Day Trading Encyclopedia
Stock Brokers Commission Structures
Commission rates can vary by brokerage and financial product. For stocks, there are two primary commission structures: per-trade (buffet) or per-share (ala-carte). The per-trade rates are also known as flat-rate commissions.
Per-Trade Commission Pricing
These are flat-rate commissions that charge per trade, up to a specified maximum share size. Like an all-you-can-eat buffet, the food is sloppy and low quality (order fills) but a bargain for heavy eaters (large size traders).
Flat-rate commission trade orders are routed to a pre-determined designated liquidity provider, which the broker likely negotiated an order flow agreement with. Traders usually don’t have the ability to target specific ECNs or route directly to a preferred liquidity provider, which can often result in poor price fills. While the commission rate may seem cheap, the problem lies in the poor order fills and liquidity since only a single liquidity provider may be used under the order flow deal. This can mean the difference between getting an entry filled quickly at a good price versus having to pay a higher price on the fill, or simply not getting filled.
Per-trade pricing also can be very expensive with scaling in and out of positions. This is like a person with a small appetite regularly dining at buffets, but only able to consume a single plate.
For example, If a day trader wants to scale out of his 1,000 share position manually in smaller 200 share increments, using a flat-fee commission rate of $9.99 per trade, it would cost the day trader $9.99 to buy the original 1,000 shares. Each sell order he places to sell 200 shares would cost him $9.99 per trade. The total of six transactions at $9.99 results in a total commission cost of $59.94. If the day trader made a gross profit of $100, the commission costs would leave him with only $40.06 net profits. Commissions would cost him 60% of his total profits.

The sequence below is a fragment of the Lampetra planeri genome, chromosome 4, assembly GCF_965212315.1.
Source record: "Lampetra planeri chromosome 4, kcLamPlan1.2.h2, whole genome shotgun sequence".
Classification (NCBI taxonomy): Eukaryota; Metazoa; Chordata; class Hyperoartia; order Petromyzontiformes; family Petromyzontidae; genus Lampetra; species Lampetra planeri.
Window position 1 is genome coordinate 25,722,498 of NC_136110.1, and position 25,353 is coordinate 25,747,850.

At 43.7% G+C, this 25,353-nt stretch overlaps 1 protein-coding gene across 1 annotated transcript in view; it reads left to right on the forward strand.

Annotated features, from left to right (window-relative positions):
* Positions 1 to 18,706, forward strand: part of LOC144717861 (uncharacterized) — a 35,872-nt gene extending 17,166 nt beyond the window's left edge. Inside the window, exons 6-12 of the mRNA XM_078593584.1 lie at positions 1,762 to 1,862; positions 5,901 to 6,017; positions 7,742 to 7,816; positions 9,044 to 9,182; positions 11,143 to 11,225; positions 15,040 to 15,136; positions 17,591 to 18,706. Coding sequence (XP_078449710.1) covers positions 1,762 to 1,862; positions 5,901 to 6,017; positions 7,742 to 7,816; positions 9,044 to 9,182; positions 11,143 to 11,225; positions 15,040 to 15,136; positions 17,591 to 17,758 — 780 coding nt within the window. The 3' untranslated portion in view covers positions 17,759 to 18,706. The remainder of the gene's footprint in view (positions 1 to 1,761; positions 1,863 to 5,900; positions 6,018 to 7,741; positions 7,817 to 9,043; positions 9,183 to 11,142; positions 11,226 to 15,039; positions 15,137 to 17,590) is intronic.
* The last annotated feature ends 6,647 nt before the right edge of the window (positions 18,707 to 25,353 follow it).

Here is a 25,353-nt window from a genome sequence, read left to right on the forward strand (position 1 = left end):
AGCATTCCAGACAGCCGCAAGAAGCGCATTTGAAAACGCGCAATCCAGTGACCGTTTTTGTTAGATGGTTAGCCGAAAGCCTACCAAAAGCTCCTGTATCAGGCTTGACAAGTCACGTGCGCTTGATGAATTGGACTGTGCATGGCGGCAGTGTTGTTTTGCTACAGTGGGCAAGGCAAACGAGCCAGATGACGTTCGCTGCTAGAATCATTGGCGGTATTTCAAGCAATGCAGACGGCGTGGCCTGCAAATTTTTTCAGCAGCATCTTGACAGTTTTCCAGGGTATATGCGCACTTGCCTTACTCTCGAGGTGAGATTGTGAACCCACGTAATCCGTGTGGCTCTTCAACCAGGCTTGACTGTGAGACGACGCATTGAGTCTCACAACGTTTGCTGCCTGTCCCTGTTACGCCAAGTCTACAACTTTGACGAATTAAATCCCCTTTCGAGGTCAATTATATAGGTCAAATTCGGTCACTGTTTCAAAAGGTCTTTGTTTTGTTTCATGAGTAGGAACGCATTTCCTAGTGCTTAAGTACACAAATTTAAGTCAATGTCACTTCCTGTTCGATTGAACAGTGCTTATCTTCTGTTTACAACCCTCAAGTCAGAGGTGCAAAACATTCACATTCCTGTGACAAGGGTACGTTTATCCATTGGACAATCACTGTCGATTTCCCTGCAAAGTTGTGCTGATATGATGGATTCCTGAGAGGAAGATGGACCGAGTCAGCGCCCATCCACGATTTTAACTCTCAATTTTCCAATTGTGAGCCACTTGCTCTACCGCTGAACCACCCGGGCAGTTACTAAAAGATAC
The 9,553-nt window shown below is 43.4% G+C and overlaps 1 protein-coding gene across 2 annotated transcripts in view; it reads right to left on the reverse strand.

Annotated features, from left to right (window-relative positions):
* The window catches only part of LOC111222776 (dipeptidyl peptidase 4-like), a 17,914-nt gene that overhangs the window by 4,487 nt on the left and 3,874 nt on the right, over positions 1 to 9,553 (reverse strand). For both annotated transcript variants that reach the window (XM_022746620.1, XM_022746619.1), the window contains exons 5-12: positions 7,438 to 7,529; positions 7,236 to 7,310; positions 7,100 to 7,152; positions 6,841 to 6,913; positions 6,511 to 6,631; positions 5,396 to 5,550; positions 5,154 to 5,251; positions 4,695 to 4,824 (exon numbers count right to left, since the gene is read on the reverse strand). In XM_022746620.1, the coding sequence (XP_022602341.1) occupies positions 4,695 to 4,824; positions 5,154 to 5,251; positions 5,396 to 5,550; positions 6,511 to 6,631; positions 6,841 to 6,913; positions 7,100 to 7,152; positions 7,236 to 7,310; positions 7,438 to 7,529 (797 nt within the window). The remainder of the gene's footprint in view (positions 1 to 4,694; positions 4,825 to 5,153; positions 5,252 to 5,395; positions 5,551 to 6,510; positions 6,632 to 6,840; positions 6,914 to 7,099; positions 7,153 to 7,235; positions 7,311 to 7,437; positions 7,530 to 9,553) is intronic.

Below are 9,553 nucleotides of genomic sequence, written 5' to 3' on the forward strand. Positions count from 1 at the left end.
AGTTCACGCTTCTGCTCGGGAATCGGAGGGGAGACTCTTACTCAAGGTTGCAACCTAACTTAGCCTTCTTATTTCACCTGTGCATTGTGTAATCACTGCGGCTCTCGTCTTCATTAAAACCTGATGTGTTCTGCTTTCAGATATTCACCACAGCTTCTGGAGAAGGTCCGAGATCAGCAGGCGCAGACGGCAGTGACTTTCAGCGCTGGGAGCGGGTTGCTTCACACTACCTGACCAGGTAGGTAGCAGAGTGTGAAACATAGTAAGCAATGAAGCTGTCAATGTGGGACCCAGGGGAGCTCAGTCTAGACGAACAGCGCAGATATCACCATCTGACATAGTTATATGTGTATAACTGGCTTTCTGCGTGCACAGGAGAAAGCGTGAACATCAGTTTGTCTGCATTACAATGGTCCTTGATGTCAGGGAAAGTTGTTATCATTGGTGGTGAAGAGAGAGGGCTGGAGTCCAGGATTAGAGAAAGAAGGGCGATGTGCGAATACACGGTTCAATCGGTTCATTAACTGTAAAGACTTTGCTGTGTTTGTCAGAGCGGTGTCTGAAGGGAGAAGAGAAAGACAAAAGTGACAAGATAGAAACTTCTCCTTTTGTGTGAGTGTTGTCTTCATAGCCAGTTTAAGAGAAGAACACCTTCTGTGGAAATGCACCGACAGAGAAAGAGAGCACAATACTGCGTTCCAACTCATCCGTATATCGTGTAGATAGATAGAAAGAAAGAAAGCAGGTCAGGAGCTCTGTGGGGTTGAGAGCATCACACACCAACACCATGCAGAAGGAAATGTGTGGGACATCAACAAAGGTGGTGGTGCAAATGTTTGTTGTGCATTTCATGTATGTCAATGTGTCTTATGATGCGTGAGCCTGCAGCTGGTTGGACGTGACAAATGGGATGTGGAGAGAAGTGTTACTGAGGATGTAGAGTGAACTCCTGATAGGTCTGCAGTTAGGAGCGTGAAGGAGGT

The per-trade rate benefits day traders that trade large size positions. A trader that regularly trades 5,000 shares at a time would only pay $9.99 at the flat rate as opposed to $25 at the per-share rate of 0.005/share.
Per-Share Commission Pricing
The per-share structure allows for traders to only pay for the shares they trade. This is the ala-carte version of commission schedules where a diner (trader) only pays for what he/she consumes (trades), like dining at a Chinese Dim-Sum restaurant. Naturally, traders with giant appetites will find it expensive to pay per dish.
Per-share pricing brokers generally offer direct-routing access to specific ECNs, dark pools, exchanges, market makers and liquidity providers. The number of different accessible routes varies by broker. Many brokers offer their own smart routing feature that will search out the best route to ensure liquidity.
The day trader using a $0.005 (half a penny) per share commission rate would pay $5 for the initial buy order filled for 1,000 shares. Each 200 share sell order would only close $1 resulting in a total commission cost of $6 for the six trades. A $100 gross profit on the trades minus the $6 total commissions would leave a $94 net profit. Commissions would only cost him 6% of total profits. This is the main reason why active day traders should be using a per-share commission schedule.
Day traders that implementing a scaling order strategy, buying and selling in smaller increments to favorably adjust average share prices, are the best fit for a per-share commission schedule. Many brokers also allow for a scaled commission structure where the per-share commission rate gets cheaper with greater monthly share volume traded.